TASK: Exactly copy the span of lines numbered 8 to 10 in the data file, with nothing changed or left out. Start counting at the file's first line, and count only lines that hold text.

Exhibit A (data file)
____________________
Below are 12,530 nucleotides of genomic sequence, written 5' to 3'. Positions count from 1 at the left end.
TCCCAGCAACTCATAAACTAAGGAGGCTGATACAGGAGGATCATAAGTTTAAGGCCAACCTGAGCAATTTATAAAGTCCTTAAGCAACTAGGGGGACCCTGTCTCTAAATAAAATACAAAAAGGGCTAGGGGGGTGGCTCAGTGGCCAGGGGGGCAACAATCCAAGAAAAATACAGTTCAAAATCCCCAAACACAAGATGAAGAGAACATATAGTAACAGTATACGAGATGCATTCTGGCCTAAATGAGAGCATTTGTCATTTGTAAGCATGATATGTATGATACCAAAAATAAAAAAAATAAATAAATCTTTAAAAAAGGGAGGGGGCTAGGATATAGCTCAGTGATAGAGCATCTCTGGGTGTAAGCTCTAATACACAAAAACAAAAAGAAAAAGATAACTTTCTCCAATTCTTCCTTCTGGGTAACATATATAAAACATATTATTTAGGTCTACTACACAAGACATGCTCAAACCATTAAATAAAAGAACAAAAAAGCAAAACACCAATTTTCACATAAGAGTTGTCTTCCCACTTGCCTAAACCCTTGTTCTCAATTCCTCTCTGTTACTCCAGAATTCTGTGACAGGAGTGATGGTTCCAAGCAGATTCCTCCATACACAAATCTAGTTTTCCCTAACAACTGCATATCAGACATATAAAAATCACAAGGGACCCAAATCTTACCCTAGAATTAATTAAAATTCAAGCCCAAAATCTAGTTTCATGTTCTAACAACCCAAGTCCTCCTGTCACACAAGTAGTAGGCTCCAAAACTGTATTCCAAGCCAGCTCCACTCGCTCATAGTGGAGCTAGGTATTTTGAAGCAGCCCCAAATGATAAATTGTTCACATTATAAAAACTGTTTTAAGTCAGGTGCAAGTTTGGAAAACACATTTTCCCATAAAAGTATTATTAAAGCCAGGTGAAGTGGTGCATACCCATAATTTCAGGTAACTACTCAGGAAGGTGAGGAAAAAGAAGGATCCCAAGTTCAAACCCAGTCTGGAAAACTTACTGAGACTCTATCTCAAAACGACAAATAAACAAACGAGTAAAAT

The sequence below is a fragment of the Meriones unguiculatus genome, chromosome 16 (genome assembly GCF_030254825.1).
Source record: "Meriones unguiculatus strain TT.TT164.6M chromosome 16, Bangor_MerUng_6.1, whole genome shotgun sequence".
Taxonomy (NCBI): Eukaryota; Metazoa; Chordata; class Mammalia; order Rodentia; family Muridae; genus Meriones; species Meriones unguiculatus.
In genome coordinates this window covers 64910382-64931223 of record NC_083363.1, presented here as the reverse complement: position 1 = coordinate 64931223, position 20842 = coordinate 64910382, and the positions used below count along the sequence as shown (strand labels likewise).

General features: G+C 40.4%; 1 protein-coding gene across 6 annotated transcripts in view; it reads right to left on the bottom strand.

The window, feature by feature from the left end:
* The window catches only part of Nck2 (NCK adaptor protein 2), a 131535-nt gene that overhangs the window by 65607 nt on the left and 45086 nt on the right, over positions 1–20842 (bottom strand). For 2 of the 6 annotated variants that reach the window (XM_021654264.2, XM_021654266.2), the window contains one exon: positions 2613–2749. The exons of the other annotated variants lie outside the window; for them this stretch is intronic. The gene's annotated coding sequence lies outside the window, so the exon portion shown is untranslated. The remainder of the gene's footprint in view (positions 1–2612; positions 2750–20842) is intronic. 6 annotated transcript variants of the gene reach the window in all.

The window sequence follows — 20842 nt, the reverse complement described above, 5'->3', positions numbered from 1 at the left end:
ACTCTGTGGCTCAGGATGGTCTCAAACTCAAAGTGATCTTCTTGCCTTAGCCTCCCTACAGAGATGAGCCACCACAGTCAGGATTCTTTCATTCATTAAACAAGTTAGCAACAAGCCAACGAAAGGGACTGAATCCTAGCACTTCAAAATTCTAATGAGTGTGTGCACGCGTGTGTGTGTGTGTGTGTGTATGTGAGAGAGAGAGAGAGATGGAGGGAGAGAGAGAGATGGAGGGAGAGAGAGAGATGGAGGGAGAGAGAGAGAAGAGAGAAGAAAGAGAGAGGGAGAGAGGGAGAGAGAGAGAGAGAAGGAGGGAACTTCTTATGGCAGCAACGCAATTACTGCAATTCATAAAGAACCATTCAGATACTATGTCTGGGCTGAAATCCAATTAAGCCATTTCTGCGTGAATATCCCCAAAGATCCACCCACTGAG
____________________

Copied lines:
The window, feature by feature from the left end:
* The window catches only part of Nck2 (NCK adaptor protein 2), a 131535-nt gene that overhangs the window by 65607 nt on the left and 45086 nt on the right, over positions 1–20842 (bottom strand). For 2 of the 6 annotated variants that reach the window (XM_021654264.2, XM_021654266.2), the window contains one exon: positions 2613–2749. The exons of the other annotated variants lie outside the window; for them this stretch is intronic. The gene's annotated coding sequence lies outside the window, so the exon portion shown is untranslated. The remainder of the gene's footprint in view (positions 1–2612; positions 2750–20842) is intronic. 6 annotated transcript variants of the gene reach the window in all.

The window sequence follows — 20842 nt, the reverse complement described above, 5'->3', positions numbered from 1 at the left end: